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to Section One | to Arts & Entertainment
posted Friday, December 7, 2012 - Volume 40 Issue 49
Bayreuth in Blu-ray
Arts & Entertainment
ALL STORIES
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Bayreuth in Blu-ray

A Ring cycle from 1992 gets a marvelous video update

by Rod Parke - SGN A&E Writer

WAGNER: DER RING DES NIBELUNGEN
BAYREUTH FESTIVAL ORCHESTRA
Kultur Video


Back in the early '90s, a group of friends and I rented LaserDiscs (the predecessor of DVDs) from Scarecrow Video to watch Wagner's Ring cycle of four operas. It was a production at Bayreuth by Harry Kupfer, conducted by Daniel Barenboim. The cast was uniformly excellent for the period, and there was much buzz about the extensive use of lasers to create lighting effects. (I later saw the same team of Kupfer/Barenboim, minus the lasers, live in Berlin when all ten of Wagner's mature operas were presented at the Staatsoper.) But those discs were far from high-definition as we know it today, and the laser beams in particular did not come across well at all.

But the re-release of that same 1992 Ring production, updated to true HD video and sound, sheds an entirely new light on this show. These Blu-ray discs, seen and heard on a state-of-the-art home theater system, allow one to see at last what all the fuss was about. In Das Rheingold in particular, sheets of slime-green laser light cover the floor of the whole stage, thus hiding holes and stairways in and under that floor. Thus, when a singer pops his/her head up through the sheet of light, it does indeed look like something emerging from water - effective visual magic as the Rheinmaidens tease Alberich.

MUSIC, SINGING EXCELLENT
Overall, the production has much to recommend it. The sound of the Bayreuth Festival Orchestra (mainly members of the Vienna Philharmonic) is glorious, even if it does lack the ultimate dynamic range of, say, the Valencia Ring Blu-rays. The singing is generally outstanding, with top praises to John Tomlinson as Wotan, Siegfried Jerusalem in his prime as Siegfried, and vocally spectacular Philip Kang as Hagen. Indeed, the forging scene in Siegfried is the best overall that I have ever seen or heard. Anne Evans as Brünnhilde is more than adequate but lacks the power in the middle range to be truly effective. She visibly prepares for almost every high note, often taking a breath just before hitting it.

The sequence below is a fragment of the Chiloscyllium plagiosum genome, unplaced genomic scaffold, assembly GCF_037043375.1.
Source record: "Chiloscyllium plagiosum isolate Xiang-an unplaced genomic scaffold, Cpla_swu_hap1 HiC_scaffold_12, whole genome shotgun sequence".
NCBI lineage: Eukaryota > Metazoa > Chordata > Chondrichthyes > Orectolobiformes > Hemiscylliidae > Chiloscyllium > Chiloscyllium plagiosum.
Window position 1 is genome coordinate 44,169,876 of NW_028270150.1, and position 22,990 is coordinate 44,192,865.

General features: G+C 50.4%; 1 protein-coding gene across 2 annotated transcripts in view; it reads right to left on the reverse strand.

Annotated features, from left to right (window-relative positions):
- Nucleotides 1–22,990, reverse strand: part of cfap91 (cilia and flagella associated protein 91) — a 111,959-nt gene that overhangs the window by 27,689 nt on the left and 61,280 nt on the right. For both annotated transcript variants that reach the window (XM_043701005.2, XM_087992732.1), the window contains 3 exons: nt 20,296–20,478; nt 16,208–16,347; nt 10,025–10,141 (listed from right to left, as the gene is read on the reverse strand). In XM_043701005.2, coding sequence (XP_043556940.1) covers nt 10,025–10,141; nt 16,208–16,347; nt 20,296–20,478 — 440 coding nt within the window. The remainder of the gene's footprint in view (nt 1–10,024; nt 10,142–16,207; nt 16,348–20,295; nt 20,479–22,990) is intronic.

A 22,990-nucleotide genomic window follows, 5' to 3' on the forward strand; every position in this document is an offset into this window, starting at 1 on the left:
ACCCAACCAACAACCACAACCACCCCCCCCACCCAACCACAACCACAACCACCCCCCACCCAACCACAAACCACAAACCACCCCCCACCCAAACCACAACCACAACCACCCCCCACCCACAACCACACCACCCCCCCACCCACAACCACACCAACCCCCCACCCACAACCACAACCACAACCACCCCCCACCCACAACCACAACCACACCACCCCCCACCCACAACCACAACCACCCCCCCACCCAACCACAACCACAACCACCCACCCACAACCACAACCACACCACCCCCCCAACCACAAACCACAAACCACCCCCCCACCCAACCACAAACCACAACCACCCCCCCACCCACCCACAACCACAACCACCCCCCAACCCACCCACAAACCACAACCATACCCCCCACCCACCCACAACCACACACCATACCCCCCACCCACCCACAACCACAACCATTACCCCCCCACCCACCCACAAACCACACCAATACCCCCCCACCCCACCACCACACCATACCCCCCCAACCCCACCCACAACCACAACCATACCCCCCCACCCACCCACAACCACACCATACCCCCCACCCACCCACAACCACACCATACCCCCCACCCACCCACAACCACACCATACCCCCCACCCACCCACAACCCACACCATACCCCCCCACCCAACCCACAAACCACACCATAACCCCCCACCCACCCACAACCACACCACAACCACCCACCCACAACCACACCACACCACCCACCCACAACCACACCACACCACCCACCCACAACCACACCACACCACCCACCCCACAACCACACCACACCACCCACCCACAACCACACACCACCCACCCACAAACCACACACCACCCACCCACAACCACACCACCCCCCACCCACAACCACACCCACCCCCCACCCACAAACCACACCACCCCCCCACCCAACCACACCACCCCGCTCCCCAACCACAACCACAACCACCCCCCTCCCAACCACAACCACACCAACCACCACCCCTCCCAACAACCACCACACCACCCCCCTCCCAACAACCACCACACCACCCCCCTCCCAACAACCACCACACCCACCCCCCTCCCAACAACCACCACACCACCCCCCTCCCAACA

Visually, the highlight was the second act of Siegfried with the most interesting set and a decent dragon, even if the camera was too close in to give a real sense of its total effect. Otherwise, the sets tended to dark metal and black stone - grim, and a little boring. Lasers were used effectively in Gotterdämmerung and whenever the Rhein River returned.

The biggest drawback of this video is the acting. Perhaps the audience in the Festspielhaus was far enough away to lessen the effect, but to us watching the hi-def video, it was so overdone that it provoked laughter. Somehow the exaggerated motions seemed more natural and integrated in Jerusalem's acting. The one place where it fit perfectly was in the portrayal of Mime by Graham Clark, who almost always overacts, no matter what role he's singing. He made Mime a tour de force, lacking any depth but irresistibly fun to watch.

TOO MANY GIMMICKS
Modern 'concept' Rings almost always have some elements that don't seem to make sense. Here were the Norms in a forest of TV antennas, dressed like Death in Bergman's The Seventh Seal complete with white-face makeup. At first they seemed to be nuns in black habits, counting beads on the 'rope of destiny'! Kupfer is not above changing the story, despite what the libretto says. (In Berlin he changed the ending of Lohengrin so Eva's brother never returns and the swan is dead and bloody.) Here, the glory of the music that closes the four-night Ring cycle is totally robbed of any exaltation by modern-dress members of a cocktail party carrying onto the stage many TV sets, which they watch with blasé expressions as they drink their champagne. If there is any meaning to Brünnhilde's immolation, they certainly don't get it.

The other main drawback, to my tastes, is the complete lack of any sense of what it's like to actually attend a live Ring cycle. These performances were apparently not filmed live. You never see or hear the audience or the conductor. There are no curtain calls. I've been to many Rings; it's always a big occasion. Most more recent Ring videos (such as at Valencia and the Met Opera) are recorded live and convey an added excitement as a direct result. I missed that here.

Reviewer Rod Parke can be reached at rmp62@columbia.edu.

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